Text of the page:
Children are dead. Why haven’t assault weapons been banned already? Why did the uproar die down so quickly? Why, in 2013, isn’t mental health more of a national concern?

Why did it take an outburst of outrage, from the populace as well as local New York and New Jersey politicians, for the Speaker of the House of Representatives to schedule a vote to pass part of a Senate-approved bill to get aid to victims of Hurricane Sandy?

Have we become so dispassionate – that these forms of meandering and inaction are acceptable to us?

Do you know what I did to help victims of Sandy? Not enough, compared to some of my friends and neighbors. But what I did do, I did quickly and to the best of my ability. I donated what money I could to relief organizations. When a friend from Staten Island posted “live from the scene” on Facebook, while he was helping neighbors sift through the remnants of their homes, and said that they had plenty of food and clothing for the time being, but needed shovels and gloves and facemasks –went out and charged what I could find from that list to my credit card, and delivered it to a neighborhood crew who was making daily deliveries to the hardest-hit places in the city. When that crew said that food was needed in a certain area, I packed a bunch of lunches and dropped them off the next morning.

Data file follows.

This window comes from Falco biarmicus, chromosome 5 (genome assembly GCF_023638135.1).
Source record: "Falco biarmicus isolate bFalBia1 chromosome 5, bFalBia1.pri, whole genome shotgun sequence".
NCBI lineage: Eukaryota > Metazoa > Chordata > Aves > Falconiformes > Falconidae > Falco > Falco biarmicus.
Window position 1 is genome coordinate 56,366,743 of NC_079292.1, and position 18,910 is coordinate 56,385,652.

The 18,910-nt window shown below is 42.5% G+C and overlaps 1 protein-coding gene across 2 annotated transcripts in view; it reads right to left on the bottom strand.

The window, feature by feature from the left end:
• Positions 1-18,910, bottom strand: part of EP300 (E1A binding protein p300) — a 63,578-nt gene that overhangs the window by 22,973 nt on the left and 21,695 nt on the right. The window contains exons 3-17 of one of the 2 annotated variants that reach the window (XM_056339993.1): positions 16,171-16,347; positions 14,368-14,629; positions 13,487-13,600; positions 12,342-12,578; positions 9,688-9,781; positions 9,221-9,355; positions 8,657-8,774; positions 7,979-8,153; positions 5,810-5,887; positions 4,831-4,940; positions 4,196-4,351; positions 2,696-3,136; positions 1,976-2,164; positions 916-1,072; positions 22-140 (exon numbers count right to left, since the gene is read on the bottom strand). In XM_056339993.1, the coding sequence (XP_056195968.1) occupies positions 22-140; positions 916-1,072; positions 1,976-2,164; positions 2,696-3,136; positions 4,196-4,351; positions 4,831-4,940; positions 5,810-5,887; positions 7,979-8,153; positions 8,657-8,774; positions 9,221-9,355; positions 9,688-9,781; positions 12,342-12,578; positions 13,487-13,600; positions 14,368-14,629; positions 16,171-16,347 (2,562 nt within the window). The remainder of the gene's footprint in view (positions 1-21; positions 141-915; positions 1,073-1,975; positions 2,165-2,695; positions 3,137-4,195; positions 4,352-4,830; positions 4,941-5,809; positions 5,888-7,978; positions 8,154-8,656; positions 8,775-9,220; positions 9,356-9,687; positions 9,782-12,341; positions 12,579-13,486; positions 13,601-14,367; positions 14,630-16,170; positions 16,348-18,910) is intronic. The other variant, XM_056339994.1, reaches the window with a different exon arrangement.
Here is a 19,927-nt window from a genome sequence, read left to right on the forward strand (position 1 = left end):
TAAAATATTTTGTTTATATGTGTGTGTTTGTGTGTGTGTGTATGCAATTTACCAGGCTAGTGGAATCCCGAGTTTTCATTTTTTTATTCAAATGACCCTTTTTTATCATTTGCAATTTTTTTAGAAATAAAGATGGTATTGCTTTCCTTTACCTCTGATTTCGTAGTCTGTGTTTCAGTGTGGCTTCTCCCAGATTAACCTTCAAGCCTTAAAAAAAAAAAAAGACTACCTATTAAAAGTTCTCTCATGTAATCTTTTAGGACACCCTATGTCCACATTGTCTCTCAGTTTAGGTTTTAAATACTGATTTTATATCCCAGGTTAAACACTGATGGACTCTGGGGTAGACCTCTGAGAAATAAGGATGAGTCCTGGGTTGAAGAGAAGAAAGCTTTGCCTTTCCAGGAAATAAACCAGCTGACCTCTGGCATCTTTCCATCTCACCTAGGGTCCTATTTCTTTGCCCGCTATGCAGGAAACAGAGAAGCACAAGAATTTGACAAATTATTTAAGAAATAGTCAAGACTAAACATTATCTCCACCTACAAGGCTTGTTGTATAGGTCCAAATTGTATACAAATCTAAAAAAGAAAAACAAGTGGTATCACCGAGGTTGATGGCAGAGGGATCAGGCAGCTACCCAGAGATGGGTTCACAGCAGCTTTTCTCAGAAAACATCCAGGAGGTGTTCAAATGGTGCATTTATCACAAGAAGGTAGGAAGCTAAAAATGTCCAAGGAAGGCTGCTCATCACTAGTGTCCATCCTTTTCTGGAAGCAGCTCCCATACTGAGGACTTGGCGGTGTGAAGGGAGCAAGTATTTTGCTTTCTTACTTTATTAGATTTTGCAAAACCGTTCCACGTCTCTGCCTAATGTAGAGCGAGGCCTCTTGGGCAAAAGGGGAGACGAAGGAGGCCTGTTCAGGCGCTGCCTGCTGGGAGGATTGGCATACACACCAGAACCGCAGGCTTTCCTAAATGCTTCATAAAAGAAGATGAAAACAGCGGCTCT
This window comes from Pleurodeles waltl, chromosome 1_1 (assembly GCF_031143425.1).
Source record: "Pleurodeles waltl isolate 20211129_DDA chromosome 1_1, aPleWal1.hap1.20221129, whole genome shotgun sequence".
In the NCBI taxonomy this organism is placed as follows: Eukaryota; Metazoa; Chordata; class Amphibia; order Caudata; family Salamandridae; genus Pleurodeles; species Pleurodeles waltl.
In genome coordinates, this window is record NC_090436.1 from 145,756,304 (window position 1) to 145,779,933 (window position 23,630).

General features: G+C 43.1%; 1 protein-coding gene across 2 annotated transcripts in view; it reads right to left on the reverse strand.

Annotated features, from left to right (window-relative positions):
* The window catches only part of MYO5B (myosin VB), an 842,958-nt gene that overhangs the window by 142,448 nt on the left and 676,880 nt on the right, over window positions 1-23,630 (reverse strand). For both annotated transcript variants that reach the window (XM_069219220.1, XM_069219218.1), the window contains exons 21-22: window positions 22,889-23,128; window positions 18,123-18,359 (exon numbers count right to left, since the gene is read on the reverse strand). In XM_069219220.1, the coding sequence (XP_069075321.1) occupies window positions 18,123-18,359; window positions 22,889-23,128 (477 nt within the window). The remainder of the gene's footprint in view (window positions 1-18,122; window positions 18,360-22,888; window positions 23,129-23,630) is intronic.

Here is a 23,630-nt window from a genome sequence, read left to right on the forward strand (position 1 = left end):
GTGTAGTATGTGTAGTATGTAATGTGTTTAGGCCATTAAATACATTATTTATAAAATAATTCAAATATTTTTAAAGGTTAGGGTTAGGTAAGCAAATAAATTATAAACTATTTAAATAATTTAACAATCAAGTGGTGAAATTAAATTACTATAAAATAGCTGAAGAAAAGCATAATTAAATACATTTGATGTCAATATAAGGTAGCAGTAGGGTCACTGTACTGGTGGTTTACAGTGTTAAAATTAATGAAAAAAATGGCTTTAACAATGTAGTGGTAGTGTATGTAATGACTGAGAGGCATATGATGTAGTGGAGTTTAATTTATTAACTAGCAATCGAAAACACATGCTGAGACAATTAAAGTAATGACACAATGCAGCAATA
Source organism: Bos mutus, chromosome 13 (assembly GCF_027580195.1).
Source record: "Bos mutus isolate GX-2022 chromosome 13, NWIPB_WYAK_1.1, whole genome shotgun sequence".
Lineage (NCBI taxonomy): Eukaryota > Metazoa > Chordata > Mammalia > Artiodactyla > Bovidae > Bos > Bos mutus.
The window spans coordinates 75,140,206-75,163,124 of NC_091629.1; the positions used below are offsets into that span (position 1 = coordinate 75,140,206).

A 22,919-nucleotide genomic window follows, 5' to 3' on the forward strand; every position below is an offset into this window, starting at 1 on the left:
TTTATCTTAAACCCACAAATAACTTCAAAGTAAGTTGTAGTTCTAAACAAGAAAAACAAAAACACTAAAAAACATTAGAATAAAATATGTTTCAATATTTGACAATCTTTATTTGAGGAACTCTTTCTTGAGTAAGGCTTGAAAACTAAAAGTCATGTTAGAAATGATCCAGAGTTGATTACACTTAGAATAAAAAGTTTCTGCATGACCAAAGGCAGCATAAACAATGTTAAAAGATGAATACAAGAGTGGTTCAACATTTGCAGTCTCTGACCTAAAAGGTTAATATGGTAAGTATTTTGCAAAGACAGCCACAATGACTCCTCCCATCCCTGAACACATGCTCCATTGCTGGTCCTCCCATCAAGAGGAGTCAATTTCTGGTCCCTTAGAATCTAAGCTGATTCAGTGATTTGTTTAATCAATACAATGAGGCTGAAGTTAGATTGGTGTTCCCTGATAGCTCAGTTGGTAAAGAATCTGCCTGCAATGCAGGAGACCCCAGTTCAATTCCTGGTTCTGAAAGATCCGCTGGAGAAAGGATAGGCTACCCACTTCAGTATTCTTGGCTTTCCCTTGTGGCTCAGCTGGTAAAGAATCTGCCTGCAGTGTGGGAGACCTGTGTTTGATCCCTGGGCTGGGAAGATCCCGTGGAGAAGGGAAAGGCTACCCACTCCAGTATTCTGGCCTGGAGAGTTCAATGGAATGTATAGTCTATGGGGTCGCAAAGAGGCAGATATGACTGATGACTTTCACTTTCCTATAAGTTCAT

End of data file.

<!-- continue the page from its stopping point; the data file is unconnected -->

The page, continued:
Is that a humblebrag? Maybe. Don’t care. It’s also an example of fucking helping people who need it. Of doing something, to try to help bring the world back into balance after some bad shit goes down.

I’d argue we could all do plenty, on a normal day, to live a more balanced life as a member of society. As it stands, we in America – supposed land of the free – cling to a guarded, fractured, selfish, ghostly existence, in human terms. Most of them times, when we help, we do so remotely – with money, by clicking, sharing. I implicate myself in this behavior as well, and don’t completely fault us all, given where we’re at this crossroads in our history, but that doesn’t mean we shouldn’t be asking questions. It doesn’t mean we shouldn’t be struggling a bit to figure out what exactly is going on out there, within people, that allows us to remain so callously self-interested and distant in the presence of a crumbling social compact that is failing so many of our citizens – including our children.

The issue here, for me, is the closed gap between how we live and how our lives are run, in terms of humanity and justice. It has become woefully apparent, in the age of information, that many of the terms by which we live out our daily lives are controlled and dictated by the networks of power and of powerful people who, at this point, are infinitely more concerned with assuring their continued dominance than with the good of the people, the planet, and even themselves. They’d sooner turn a blind eye as it all bleeds out than be cut off from the money, influence, and especially the illusions, that keep them safely separate from the travails of life on the ground as an otherwise “average” American.